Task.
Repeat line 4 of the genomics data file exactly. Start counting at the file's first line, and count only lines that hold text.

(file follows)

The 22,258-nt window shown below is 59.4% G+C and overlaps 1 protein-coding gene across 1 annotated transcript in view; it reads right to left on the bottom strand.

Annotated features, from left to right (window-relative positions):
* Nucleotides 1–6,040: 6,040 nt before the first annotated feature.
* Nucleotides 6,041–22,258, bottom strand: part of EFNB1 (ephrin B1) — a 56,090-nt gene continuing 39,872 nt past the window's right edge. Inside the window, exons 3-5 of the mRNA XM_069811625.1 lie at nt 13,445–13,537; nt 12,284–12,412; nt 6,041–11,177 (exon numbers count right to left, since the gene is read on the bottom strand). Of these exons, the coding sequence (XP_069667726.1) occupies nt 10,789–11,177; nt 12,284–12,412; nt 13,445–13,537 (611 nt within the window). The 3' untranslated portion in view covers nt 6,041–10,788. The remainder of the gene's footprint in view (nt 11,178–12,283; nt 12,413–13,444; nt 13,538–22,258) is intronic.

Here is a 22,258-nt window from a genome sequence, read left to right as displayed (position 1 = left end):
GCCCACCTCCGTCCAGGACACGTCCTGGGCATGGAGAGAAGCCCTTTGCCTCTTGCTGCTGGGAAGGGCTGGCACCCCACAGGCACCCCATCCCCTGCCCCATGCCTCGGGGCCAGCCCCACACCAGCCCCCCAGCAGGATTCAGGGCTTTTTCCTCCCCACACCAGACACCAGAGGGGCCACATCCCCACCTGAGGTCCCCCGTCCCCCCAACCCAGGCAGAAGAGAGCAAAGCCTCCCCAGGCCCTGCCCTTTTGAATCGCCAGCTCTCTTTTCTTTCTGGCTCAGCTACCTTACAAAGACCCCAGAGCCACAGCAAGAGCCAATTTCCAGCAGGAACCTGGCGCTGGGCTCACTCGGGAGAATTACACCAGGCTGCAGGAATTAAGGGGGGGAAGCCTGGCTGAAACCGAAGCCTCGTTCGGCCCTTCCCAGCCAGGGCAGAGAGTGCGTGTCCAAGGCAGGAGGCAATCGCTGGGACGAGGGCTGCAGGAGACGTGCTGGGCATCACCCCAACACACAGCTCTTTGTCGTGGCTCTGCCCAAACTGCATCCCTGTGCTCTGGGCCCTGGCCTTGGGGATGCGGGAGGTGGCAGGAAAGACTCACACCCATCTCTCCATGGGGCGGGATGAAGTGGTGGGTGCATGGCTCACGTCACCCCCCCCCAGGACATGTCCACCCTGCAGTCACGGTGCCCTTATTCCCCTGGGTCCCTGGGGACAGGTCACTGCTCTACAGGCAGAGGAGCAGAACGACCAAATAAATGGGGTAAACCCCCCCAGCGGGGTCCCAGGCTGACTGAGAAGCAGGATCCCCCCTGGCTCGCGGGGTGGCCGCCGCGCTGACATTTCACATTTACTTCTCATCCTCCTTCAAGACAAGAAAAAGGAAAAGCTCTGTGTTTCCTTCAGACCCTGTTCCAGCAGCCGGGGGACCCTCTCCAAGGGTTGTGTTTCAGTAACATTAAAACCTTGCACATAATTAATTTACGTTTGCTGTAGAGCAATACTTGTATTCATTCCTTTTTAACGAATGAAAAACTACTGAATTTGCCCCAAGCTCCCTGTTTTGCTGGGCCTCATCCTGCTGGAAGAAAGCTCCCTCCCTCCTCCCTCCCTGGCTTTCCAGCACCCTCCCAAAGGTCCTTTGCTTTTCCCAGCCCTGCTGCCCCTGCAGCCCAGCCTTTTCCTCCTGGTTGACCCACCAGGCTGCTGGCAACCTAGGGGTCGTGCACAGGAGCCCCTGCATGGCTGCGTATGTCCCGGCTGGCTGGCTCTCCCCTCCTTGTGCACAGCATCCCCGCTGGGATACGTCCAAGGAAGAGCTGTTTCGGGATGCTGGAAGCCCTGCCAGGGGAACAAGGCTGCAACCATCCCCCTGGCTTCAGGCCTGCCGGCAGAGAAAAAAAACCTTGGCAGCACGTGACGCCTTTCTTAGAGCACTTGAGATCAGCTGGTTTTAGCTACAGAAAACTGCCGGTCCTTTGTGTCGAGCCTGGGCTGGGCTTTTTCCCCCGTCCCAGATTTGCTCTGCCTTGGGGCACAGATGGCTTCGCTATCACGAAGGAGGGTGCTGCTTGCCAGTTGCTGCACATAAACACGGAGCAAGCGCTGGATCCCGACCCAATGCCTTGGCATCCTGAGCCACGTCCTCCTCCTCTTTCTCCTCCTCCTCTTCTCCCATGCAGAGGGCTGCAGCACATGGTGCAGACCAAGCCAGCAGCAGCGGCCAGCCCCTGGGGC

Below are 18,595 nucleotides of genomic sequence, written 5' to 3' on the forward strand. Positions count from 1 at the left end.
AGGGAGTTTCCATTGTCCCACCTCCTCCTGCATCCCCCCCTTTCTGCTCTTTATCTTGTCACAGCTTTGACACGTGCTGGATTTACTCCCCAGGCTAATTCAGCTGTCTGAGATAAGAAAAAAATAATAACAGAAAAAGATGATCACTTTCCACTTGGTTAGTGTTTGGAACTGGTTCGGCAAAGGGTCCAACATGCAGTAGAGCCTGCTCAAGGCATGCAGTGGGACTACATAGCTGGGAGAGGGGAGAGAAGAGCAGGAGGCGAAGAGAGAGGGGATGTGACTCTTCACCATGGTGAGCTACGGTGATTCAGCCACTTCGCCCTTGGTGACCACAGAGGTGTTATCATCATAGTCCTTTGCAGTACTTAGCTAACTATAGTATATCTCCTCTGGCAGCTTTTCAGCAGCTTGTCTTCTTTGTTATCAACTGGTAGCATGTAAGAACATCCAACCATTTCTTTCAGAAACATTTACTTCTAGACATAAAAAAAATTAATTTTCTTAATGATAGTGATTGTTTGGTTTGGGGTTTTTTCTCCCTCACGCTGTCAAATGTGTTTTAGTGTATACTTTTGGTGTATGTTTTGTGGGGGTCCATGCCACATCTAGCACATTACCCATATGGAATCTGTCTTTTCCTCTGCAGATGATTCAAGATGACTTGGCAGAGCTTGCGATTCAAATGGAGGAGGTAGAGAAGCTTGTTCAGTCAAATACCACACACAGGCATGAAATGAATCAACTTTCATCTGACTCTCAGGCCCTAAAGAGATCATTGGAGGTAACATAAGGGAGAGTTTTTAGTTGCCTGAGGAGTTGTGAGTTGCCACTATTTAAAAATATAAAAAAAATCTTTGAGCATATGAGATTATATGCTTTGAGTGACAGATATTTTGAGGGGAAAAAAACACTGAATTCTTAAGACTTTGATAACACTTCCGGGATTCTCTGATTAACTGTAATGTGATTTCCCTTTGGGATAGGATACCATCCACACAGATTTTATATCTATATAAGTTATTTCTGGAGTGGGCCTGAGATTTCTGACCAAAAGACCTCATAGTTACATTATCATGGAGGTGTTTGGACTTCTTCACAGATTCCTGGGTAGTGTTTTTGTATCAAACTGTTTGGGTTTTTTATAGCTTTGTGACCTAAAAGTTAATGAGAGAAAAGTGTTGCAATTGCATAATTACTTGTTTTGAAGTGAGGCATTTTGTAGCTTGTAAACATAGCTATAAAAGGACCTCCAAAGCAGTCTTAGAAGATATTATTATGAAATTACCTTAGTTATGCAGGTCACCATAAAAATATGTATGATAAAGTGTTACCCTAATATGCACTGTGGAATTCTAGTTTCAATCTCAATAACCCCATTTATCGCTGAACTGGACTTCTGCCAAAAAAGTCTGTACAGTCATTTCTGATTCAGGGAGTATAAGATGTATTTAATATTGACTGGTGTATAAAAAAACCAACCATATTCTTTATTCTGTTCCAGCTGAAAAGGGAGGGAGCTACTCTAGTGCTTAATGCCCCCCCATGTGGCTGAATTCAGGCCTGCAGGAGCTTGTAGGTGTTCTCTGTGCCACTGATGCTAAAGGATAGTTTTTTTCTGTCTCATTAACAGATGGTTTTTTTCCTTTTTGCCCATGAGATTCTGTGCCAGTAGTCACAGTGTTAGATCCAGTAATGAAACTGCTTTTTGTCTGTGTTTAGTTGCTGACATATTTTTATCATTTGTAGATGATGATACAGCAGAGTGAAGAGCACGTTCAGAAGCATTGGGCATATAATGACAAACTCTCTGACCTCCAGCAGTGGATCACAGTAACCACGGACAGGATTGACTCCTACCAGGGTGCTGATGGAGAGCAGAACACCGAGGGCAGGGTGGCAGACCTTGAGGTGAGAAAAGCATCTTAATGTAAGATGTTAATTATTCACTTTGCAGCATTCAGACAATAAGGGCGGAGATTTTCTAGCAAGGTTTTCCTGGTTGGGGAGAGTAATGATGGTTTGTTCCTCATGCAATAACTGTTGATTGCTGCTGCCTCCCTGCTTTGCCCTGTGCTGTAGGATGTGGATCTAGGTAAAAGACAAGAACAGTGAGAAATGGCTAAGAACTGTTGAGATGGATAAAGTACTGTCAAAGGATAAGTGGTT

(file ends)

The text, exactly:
* Nucleotides 6,041–22,258, bottom strand: part of EFNB1 (ephrin B1) — a 56,090-nt gene continuing 39,872 nt past the window's right edge. Inside the window, exons 3-5 of the mRNA XM_069811625.1 lie at nt 13,445–13,537; nt 12,284–12,412; nt 6,041–11,177 (exon numbers count right to left, since the gene is read on the bottom strand). Of these exons, the coding sequence (XP_069667726.1) occupies nt 10,789–11,177; nt 12,284–12,412; nt 13,445–13,537 (611 nt within the window). The 3' untranslated portion in view covers nt 6,041–10,788. The remainder of the gene's footprint in view (nt 11,178–12,283; nt 12,413–13,444; nt 13,538–22,258) is intronic.